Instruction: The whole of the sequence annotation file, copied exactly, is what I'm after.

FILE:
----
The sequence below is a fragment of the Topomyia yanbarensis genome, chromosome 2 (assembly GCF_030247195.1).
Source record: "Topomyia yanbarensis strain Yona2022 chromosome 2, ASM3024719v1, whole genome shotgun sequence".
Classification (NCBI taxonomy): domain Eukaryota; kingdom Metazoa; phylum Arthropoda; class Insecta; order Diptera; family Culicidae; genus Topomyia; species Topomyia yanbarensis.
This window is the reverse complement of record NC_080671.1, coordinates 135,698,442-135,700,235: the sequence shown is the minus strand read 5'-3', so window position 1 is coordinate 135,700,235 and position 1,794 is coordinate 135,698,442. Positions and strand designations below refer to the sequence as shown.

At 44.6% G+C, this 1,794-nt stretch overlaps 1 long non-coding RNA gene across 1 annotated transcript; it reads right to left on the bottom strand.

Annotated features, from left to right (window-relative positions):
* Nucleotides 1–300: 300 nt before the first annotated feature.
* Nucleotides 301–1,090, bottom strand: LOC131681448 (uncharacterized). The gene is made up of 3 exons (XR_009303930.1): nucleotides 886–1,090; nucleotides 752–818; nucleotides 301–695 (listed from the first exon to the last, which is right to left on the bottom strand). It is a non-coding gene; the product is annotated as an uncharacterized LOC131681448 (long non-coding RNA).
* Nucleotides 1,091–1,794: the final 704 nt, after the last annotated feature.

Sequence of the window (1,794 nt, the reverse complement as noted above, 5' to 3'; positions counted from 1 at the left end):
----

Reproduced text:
The sequence below is a fragment of the Topomyia yanbarensis genome, chromosome 2 (assembly GCF_030247195.1).
Source record: "Topomyia yanbarensis strain Yona2022 chromosome 2, ASM3024719v1, whole genome shotgun sequence".
Classification (NCBI taxonomy): domain Eukaryota; kingdom Metazoa; phylum Arthropoda; class Insecta; order Diptera; family Culicidae; genus Topomyia; species Topomyia yanbarensis.
This window is the reverse complement of record NC_080671.1, coordinates 135,698,442-135,700,235: the sequence shown is the minus strand read 5'-3', so window position 1 is coordinate 135,700,235 and position 1,794 is coordinate 135,698,442. Positions and strand designations below refer to the sequence as shown.

At 44.6% G+C, this 1,794-nt stretch overlaps 1 long non-coding RNA gene across 1 annotated transcript; it reads right to left on the bottom strand.

Annotated features, from left to right (window-relative positions):
* Nucleotides 1–300: 300 nt before the first annotated feature.
* Nucleotides 301–1,090, bottom strand: LOC131681448 (uncharacterized). The gene is made up of 3 exons (XR_009303930.1): nucleotides 886–1,090; nucleotides 752–818; nucleotides 301–695 (listed from the first exon to the last, which is right to left on the bottom strand). It is a non-coding gene; the product is annotated as an uncharacterized LOC131681448 (long non-coding RNA).
* Nucleotides 1,091–1,794: the final 704 nt, after the last annotated feature.

Sequence of the window (1,794 nt, the reverse complement as noted above, 5' to 3'; positions counted from 1 at the left end):